Perhaps more than anything – the Creator of the world is waiting for us to finally turn to each other with humility to say that we actually need each other – no matter how much or how little we have.

Our Yeshiva has already set up four wonderful partnerships. We have set up a partnership with an authority in the Torah world – Rabbi Avraham Greenbaum – to help sell his books and to work with him in furthering his organisation’s goals.

We have also set up a partnership with a very special and unique individual – Nissin Konikov, a professional photographer who is no longer able to engage in his photography as he did years ago – due to a medical condition. But because he cannot run around at Semachot taking photographs, does not mean he should lack an income from his photography. We too have formed a partnership – and we have uploaded his beautiful images onto our blog for people to purchase. In this way, he is able to earn income passively – exactly what he is in need of.

We have set up a partnership with Ilana Atia the editor of the fascinating and stimulating Journal B’Or HaTorah. B’Or HaTorah provides articles that combine Science, Art and Medicine with Torah. By providing another outlet for selling these journals we help to spread this interesting form of Torah knowledge while also aiding in covering costs to produce this journal.

We have another wonderful partnership with Rosemary Kahn who is a talented teacher, published author and very creative and inspiring woman. We have already uploaded a few articles written by Rosemary Kahn and encourage our fellow Jew to make a donation in the merit of a loved one so that we can pay her for her articles. In addition, we are working towards obtaining sponsorship to publishing 4 beautiful children’s picture books with a Jewish theme that Rosemary Kahn has written.

Our greatest partnership is our Shidduch service helping you (or a relative or a friend) to find your life partner.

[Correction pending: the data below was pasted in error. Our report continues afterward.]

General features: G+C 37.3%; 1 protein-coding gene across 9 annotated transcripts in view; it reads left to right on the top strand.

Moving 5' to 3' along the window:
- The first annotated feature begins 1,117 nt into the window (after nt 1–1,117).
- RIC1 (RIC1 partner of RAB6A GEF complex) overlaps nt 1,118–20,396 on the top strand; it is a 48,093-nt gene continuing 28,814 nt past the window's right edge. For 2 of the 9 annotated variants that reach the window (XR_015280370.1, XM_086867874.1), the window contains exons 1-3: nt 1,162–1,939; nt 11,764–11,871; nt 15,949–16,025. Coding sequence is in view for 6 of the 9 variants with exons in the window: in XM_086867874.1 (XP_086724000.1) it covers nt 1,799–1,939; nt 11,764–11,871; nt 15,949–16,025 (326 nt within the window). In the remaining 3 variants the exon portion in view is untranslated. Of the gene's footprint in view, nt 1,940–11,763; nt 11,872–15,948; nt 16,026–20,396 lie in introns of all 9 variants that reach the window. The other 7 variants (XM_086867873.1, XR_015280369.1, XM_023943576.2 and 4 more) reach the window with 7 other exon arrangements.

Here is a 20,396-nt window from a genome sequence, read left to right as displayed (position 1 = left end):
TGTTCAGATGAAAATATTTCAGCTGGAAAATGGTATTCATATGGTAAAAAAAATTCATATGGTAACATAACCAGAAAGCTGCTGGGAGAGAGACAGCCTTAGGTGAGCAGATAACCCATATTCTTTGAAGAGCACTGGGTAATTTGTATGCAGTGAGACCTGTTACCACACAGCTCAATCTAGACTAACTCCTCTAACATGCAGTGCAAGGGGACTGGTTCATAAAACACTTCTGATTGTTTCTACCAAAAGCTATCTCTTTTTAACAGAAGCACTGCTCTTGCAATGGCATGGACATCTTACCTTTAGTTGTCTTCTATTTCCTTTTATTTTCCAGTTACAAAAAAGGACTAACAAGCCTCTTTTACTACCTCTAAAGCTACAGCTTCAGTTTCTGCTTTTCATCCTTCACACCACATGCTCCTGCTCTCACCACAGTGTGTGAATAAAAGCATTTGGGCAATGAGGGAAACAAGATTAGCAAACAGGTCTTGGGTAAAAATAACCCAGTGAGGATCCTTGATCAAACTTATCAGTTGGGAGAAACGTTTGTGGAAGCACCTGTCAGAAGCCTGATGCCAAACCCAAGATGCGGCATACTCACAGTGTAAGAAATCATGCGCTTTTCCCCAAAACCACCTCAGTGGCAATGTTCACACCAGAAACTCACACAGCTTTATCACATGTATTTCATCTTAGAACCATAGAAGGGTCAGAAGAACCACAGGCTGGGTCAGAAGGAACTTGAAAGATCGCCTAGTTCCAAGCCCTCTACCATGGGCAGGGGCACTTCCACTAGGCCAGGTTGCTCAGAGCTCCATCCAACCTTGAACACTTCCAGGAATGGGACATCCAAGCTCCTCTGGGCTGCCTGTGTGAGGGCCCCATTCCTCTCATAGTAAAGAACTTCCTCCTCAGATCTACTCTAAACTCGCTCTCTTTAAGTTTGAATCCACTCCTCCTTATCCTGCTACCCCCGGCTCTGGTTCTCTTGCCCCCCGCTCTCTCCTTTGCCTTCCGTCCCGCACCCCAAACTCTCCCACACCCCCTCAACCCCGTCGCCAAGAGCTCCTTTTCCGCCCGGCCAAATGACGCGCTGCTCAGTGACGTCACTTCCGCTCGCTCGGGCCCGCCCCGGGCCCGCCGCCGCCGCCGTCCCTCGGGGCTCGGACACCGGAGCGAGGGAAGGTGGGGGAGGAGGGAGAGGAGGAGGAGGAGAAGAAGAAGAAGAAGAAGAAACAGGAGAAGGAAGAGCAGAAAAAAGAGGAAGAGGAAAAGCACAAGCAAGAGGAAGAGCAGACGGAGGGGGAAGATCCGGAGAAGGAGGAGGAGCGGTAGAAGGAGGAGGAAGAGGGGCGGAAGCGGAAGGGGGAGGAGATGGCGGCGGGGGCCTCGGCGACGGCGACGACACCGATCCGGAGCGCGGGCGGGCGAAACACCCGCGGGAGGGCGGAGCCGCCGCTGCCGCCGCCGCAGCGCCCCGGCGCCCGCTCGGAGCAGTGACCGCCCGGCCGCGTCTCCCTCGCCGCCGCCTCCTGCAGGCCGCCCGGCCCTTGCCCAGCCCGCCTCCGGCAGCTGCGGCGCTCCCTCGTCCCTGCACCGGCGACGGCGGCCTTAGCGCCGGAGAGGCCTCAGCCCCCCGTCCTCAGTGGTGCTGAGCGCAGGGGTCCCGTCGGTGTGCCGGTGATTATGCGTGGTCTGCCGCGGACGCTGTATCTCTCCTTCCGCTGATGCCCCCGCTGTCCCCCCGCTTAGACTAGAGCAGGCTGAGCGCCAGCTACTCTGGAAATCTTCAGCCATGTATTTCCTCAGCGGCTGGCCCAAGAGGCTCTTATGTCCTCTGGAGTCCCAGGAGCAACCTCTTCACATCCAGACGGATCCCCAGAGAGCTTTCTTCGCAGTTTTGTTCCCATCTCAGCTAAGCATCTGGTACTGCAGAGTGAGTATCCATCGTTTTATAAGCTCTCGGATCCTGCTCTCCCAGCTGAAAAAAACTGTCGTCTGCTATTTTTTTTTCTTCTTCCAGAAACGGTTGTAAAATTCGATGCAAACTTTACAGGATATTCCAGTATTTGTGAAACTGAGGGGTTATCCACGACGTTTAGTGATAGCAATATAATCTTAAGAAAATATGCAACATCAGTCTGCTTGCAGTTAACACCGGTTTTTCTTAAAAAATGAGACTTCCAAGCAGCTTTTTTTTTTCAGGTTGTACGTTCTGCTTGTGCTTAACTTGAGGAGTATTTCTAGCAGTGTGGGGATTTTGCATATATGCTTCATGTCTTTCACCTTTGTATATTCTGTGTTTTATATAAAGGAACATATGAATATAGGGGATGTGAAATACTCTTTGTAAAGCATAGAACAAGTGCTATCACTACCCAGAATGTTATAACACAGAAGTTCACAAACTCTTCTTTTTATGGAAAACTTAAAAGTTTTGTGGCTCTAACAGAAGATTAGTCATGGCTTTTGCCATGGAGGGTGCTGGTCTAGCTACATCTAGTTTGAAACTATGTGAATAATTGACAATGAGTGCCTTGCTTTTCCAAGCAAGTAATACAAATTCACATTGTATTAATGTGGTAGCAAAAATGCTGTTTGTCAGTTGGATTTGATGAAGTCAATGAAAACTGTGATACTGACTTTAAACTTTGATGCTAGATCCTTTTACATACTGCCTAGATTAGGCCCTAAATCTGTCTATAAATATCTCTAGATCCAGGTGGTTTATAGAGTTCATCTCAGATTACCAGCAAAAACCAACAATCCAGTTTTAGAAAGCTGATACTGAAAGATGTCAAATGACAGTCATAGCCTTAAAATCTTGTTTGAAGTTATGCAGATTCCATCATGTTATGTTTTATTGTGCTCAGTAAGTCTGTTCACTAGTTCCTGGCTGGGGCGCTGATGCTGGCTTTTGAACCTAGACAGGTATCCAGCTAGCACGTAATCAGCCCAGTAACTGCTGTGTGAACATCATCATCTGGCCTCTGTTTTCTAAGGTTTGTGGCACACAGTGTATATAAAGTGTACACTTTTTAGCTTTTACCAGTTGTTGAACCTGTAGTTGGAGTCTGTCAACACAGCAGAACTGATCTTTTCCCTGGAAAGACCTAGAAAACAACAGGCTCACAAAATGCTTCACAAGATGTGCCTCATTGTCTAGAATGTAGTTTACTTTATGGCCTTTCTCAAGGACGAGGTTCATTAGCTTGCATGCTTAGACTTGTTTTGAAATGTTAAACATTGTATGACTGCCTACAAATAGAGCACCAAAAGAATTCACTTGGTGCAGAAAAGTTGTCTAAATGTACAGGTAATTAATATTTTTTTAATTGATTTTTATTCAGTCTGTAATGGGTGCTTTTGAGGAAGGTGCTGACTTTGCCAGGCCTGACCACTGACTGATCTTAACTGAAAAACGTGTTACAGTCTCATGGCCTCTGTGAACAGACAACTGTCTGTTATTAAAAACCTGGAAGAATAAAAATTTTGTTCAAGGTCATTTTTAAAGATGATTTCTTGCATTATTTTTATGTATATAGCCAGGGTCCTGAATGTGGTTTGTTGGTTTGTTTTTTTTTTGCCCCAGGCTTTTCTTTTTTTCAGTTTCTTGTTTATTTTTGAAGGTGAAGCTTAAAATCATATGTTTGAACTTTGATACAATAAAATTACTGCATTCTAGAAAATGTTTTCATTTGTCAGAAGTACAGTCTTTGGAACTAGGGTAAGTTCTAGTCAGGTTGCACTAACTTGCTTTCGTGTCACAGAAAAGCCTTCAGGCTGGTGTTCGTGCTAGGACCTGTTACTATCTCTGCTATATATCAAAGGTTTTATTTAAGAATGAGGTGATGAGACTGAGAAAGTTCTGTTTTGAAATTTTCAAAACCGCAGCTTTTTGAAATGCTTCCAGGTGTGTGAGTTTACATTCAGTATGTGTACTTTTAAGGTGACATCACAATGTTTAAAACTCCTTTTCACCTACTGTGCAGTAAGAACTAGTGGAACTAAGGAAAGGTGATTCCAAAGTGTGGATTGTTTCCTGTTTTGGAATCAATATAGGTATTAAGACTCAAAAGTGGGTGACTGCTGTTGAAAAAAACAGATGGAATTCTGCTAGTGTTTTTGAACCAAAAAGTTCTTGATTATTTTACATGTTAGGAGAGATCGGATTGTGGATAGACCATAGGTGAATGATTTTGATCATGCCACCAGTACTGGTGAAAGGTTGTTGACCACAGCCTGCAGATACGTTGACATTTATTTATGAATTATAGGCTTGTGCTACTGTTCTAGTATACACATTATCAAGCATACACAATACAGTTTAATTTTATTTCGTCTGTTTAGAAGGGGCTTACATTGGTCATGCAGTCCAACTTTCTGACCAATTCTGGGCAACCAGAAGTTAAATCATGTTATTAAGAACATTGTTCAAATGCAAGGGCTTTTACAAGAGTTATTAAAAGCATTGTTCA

Our international Tehillim group unites and makes partners of every Jewish woman around the globe – at least once a week!

We moderate an Internet Group called “Global Torah” that helps you to find your partner in learning Torah.

We have another Internet Group called Acts of Goodness of Kindness, helping those who have something to give to find the appropriate partner to whom to give to.

But we want to further our partnerships with others – with you!


We would be more than happy to hear your ideas for what we could offer you on the blog. But if you have nothing to offer at this point in time, we would be delighted to offer you the possibility of working together with us in marketing a range of beautiful Torah images amongst others. We also send custom designed gifts to those in Jersualem for special occasions and Yamim Tovim. People around the world wishing to send gifts to family in Jerusalem and Beitar can order their gifts directly from us and we deliver these to them.

In addition there are countless sponsoring opportunities we have running – whether for money raised for the Yeshiva itself, or even for writing articles. Those with a flair for writing and would like to be paid for their writing should let us know what they can offer, and as we find people interested in sponsoring such articles we will be happy to make a partnership with you – to contribute to what we are doing. In addition for those helping to raise money for articles that are already being written, we will create a partnership with this income generated, giving you a good commission for this worthy work.

The Jewish people are more in need of unity now – than in any other period of history. This means we need to get together – to actually become one. To be able to relate to each other as individuals – whose needs and desires are just the same as everybody else’s.


Are you ready to make a new one?! Moshiach will be brought into this world because we will do so together – none of us can make it happen on our own. So too, as we progress in our day to day lives, we are in need of creating partnerships with each other. This must be done… NOW!

This is what we can offer you from our side. Now, it’s up to you to tell us what you can add to our program – or how we can add to yours.